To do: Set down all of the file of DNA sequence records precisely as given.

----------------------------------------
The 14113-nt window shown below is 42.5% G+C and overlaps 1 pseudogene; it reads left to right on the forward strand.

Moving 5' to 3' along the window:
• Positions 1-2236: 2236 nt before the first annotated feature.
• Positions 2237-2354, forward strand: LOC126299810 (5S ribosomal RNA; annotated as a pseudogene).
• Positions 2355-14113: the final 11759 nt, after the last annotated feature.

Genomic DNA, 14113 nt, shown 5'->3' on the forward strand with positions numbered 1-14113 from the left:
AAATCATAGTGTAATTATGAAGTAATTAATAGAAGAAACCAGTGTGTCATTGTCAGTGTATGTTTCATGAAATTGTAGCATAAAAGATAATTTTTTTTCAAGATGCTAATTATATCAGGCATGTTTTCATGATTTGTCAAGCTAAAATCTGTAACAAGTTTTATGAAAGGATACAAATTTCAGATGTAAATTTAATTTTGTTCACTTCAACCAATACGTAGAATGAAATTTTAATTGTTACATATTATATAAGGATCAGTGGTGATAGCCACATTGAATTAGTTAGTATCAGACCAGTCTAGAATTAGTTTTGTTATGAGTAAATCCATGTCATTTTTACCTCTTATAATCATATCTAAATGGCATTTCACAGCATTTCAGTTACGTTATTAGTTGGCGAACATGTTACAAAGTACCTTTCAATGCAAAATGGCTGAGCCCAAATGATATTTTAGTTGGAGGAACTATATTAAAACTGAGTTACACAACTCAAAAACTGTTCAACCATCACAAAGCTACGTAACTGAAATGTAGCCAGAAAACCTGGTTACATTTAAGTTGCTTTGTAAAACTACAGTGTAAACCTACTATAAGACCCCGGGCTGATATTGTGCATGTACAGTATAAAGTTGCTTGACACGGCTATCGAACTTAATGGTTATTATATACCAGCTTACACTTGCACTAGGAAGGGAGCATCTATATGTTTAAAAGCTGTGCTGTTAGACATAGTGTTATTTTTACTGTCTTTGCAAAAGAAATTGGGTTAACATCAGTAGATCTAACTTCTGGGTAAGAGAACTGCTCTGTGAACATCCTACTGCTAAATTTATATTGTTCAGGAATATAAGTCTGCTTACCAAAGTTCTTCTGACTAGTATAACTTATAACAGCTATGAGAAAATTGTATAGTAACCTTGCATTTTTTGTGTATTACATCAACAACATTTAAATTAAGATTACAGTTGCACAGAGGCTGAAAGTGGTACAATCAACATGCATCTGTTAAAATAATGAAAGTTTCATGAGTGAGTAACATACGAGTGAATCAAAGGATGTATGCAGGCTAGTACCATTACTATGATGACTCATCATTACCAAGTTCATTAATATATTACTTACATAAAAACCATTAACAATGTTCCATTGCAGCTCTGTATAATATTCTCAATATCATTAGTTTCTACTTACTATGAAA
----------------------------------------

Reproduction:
The 14113-nt window shown below is 42.5% G+C and overlaps 1 pseudogene; it reads left to right on the forward strand.

Moving 5' to 3' along the window:
• Positions 1-2236: 2236 nt before the first annotated feature.
• Positions 2237-2354, forward strand: LOC126299810 (5S ribosomal RNA; annotated as a pseudogene).
• Positions 2355-14113: the final 11759 nt, after the last annotated feature.

Genomic DNA, 14113 nt, shown 5'->3' on the forward strand with positions numbered 1-14113 from the left:
AAATCATAGTGTAATTATGAAGTAATTAATAGAAGAAACCAGTGTGTCATTGTCAGTGTATGTTTCATGAAATTGTAGCATAAAAGATAATTTTTTTTCAAGATGCTAATTATATCAGGCATGTTTTCATGATTTGTCAAGCTAAAATCTGTAACAAGTTTTATGAAAGGATACAAATTTCAGATGTAAATTTAATTTTGTTCACTTCAACCAATACGTAGAATGAAATTTTAATTGTTACATATTATATAAGGATCAGTGGTGATAGCCACATTGAATTAGTTAGTATCAGACCAGTCTAGAATTAGTTTTGTTATGAGTAAATCCATGTCATTTTTACCTCTTATAATCATATCTAAATGGCATTTCACAGCATTTCAGTTACGTTATTAGTTGGCGAACATGTTACAAAGTACCTTTCAATGCAAAATGGCTGAGCCCAAATGATATTTTAGTTGGAGGAACTATATTAAAACTGAGTTACACAACTCAAAAACTGTTCAACCATCACAAAGCTACGTAACTGAAATGTAGCCAGAAAACCTGGTTACATTTAAGTTGCTTTGTAAAACTACAGTGTAAACCTACTATAAGACCCCGGGCTGATATTGTGCATGTACAGTATAAAGTTGCTTGACACGGCTATCGAACTTAATGGTTATTATATACCAGCTTACACTTGCACTAGGAAGGGAGCATCTATATGTTTAAAAGCTGTGCTGTTAGACATAGTGTTATTTTTACTGTCTTTGCAAAAGAAATTGGGTTAACATCAGTAGATCTAACTTCTGGGTAAGAGAACTGCTCTGTGAACATCCTACTGCTAAATTTATATTGTTCAGGAATATAAGTCTGCTTACCAAAGTTCTTCTGACTAGTATAACTTATAACAGCTATGAGAAAATTGTATAGTAACCTTGCATTTTTTGTGTATTACATCAACAACATTTAAATTAAGATTACAGTTGCACAGAGGCTGAAAGTGGTACAATCAACATGCATCTGTTAAAATAATGAAAGTTTCATGAGTGAGTAACATACGAGTGAATCAAAGGATGTATGCAGGCTAGTACCATTACTATGATGACTCATCATTACCAAGTTCATTAATATATTACTTACATAAAAACCATTAACAATGTTCCATTGCAGCTCTGTATAATATTCTCAATATCATTAGTTTCTACTTACTATGAAA